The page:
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Torah and Tradition. Medieval Sephardic Judaism. Who are the Sephardic Jews?. The otherwise unknown Sepharad (Obadiah 20) were eventually identified midrashically with Spain (owing to the slight similarity in consonants). Hence, the Sephardim are, technically speaking, Spanish Jews.

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Torah and Tradition

Medieval Sephardic Judaism


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Who are the Sephardic Jews?

  • The otherwise unknown Sepharad (Obadiah 20) were eventually identified midrashically with Spain (owing to the slight similarity in consonants).

  • Hence, the Sephardim are, technically speaking, Spanish Jews.

  • Jews expelled from Spain by Ferdinand and Isabella (of Columbus fame) in 1492 after the “Reconquista.”

  • Scattered across Mediterranean world and into Netherlands

  • Used loosely to refer to Jews under Muslim domination

  • Currently represent more than half the Jews in Israel


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Middle Ages

  • According to Marcus, 315-1791 CE

  • Jews lived as second class “citizens” under both Christianity and Islam.

  • Served as the economic intermediaries between the cultures and as translators.

  • Also responsible for the transferal of knowledge.

“Synagoga” by Conrad Witz


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Under Muslim Rule

  • Conditions generally better than under Christendom.

  • Nonetheless, second class dhimmis with restricted rights.

  • “Golden Age” in Spain (10th – 12th centuries CE).

  • Allowed to be merchants, doctors, poets, scientists, and court officials.

  • Sephardic “Spanish” Jewry (more open to the world & liberal in interpretation [cf. kitniyot]).

  • Nonetheless, Judah (Yehudah) Halevi and his “My Heart Is in the East” and “Ode to Zion.”

The Israelites Encircling Jericho from a Judeo-Persian Manuscript


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Sephardic Torah Scroll

  • Local Traditions

    • cf. “Cairo Purim” in Marcus 13



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Saadiah Gaon

  • Head of academy at Sura

  • Saved Rabbanite Judaism from the threat posed by Karaism in the 10th century

    • Anan ben David the founder of Karaism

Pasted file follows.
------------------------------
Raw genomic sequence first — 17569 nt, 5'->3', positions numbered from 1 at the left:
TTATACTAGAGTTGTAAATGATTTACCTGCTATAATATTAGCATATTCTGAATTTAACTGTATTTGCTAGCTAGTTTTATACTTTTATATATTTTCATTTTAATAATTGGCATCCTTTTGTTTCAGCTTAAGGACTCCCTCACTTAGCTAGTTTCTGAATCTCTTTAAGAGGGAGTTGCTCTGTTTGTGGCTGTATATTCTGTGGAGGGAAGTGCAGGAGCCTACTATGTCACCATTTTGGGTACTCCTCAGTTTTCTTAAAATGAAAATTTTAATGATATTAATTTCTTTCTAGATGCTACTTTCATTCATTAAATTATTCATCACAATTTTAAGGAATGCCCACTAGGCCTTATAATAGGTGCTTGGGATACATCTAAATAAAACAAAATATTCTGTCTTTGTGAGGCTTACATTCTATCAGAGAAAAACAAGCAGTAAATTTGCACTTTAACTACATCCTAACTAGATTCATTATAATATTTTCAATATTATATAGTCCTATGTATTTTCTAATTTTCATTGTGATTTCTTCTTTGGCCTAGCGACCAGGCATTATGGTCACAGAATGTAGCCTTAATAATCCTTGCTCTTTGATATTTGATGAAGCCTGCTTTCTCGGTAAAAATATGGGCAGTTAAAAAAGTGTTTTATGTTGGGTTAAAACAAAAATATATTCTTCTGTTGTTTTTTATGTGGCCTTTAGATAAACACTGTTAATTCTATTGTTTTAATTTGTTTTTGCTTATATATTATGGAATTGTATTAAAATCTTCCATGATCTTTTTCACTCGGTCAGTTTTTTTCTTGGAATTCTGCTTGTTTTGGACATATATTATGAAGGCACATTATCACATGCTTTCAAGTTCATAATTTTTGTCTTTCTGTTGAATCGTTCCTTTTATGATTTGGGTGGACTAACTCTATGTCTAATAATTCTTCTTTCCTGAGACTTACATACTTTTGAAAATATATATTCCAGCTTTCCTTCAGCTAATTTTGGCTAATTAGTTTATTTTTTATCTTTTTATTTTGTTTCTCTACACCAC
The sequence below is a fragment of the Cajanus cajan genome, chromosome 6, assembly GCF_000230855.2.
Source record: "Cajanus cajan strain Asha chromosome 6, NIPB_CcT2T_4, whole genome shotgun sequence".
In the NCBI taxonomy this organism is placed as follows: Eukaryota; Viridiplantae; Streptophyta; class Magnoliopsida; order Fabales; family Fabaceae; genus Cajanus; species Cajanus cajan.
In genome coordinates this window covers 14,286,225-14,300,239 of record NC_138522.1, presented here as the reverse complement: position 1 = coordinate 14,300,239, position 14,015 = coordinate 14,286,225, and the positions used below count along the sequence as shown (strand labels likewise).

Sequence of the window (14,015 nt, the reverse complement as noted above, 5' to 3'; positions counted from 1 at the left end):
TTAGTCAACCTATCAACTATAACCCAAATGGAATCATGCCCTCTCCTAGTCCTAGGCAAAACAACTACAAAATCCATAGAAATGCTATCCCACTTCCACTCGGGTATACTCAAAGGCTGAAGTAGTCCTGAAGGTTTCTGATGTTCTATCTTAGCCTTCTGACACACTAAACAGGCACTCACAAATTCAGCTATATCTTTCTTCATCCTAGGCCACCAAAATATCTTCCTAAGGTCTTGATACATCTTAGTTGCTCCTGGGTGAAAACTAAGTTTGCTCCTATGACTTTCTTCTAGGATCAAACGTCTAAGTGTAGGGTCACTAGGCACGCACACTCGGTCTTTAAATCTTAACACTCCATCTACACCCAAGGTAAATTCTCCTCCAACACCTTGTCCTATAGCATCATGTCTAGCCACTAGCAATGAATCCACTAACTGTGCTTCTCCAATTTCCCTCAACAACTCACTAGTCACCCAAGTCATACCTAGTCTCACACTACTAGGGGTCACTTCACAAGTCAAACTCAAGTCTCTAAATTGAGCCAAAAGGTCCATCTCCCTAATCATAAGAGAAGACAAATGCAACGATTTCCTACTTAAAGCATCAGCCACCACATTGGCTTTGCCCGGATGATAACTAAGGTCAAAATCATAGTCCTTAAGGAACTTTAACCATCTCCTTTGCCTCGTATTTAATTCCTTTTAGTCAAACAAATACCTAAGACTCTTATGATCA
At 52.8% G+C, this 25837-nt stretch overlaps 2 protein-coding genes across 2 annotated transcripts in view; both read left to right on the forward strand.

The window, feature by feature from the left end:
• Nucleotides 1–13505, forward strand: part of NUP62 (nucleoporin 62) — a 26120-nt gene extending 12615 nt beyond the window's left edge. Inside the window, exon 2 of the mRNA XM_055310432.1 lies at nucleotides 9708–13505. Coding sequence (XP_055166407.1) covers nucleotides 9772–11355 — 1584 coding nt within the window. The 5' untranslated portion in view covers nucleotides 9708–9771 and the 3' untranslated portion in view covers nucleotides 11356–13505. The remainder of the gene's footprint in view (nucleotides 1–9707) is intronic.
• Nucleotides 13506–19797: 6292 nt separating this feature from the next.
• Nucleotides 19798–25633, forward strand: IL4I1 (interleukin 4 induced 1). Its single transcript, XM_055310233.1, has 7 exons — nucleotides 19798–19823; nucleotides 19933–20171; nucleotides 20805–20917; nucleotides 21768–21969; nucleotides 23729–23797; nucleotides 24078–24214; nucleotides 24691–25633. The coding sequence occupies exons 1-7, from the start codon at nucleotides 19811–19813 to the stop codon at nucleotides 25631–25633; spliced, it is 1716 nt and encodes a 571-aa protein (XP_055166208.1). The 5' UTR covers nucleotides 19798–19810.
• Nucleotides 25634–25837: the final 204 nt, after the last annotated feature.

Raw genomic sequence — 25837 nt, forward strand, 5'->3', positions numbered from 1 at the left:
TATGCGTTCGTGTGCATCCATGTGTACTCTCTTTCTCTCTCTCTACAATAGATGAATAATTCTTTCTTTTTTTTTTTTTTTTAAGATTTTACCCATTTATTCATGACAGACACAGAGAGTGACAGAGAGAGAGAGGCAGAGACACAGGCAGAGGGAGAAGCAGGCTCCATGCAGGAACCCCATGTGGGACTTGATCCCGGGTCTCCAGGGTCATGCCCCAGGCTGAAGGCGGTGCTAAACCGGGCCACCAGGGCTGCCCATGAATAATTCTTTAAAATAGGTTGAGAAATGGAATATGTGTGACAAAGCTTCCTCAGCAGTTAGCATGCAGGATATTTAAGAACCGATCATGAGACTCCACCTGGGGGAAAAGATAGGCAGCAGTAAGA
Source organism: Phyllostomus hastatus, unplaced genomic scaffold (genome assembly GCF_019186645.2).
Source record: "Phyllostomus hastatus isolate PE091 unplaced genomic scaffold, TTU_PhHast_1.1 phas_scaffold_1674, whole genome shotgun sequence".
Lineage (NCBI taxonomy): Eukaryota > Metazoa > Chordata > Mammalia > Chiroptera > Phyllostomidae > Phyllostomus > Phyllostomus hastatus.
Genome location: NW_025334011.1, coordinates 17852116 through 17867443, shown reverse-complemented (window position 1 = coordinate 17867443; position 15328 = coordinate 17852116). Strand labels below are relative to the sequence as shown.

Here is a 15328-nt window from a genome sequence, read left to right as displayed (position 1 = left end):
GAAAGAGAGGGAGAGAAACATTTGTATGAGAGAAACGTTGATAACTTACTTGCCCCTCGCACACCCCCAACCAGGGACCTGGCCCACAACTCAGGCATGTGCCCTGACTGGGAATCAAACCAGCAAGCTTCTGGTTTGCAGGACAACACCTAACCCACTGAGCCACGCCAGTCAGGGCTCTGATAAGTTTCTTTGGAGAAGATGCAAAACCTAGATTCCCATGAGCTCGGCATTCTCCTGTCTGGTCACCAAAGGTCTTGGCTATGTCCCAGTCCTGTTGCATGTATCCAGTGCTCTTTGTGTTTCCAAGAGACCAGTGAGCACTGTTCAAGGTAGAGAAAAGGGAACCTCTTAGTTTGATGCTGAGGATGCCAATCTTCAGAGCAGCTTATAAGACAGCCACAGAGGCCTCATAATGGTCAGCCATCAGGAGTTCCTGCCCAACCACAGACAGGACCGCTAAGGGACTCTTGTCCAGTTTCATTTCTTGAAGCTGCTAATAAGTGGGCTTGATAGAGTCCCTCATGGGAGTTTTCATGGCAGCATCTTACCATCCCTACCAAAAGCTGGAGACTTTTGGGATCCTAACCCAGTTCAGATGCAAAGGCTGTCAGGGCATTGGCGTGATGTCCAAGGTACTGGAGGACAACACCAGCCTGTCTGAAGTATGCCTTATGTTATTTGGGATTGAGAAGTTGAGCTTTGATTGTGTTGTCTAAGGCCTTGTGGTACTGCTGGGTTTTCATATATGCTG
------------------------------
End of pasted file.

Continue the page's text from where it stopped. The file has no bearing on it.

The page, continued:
• Related to Sadducean Judaism?

    • Cf. Marcus 47 for selections

  • SepherEmunoth we-De’oth(“The Book of Beliefs and Opinions”): the first attempt to reconcile Jewish thought with philosophy in a systematic manner since Philo


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Jewish “Systematics”

  • Maimonides: Guide for the Perplexed and Mishneh Torah (“Second Torah”)

    • From the Mishneh Torah (Marcus 75)

    • Maimonides kvetches (Marcus 62)

  • Joseph Caro/Karo: Shulkhan Arukh (“The Set Table”)

    • Cf. Marcus 42 (selections)


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The Zohar

  • Collection of mystical writings from late 13th century CE.

  • Probable author was Moses de León (died 1305)

  • Attributed to Simeon bar Yohai (2nd century CE).

  • God consists of a central mystery (Ein Sof) and ten aspects (Sefirot).

  • Study of intricate symbolism was to lead the student closer to understanding the ultimate truth  Kabbalah.

  • Influence waned with Enlightenment.

  • It has been rediscovered by ultra-orthodox, Hasidic and New Age Jews.

Man holding a tree with the ten Sefirot from a Latin translation of a Kabbalistic text, Augsburg, 1561.


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Isaac Luria (1534-1572)

  • Ari “the Lion” = Ashkenazi Rabbi Isaac (Marcus 52)

  • Lurianic Kabbalah

    • Breaking of the vessels

    • Divine sparks

    • tzimtzum

Grave of Isaac Luria in

Safed


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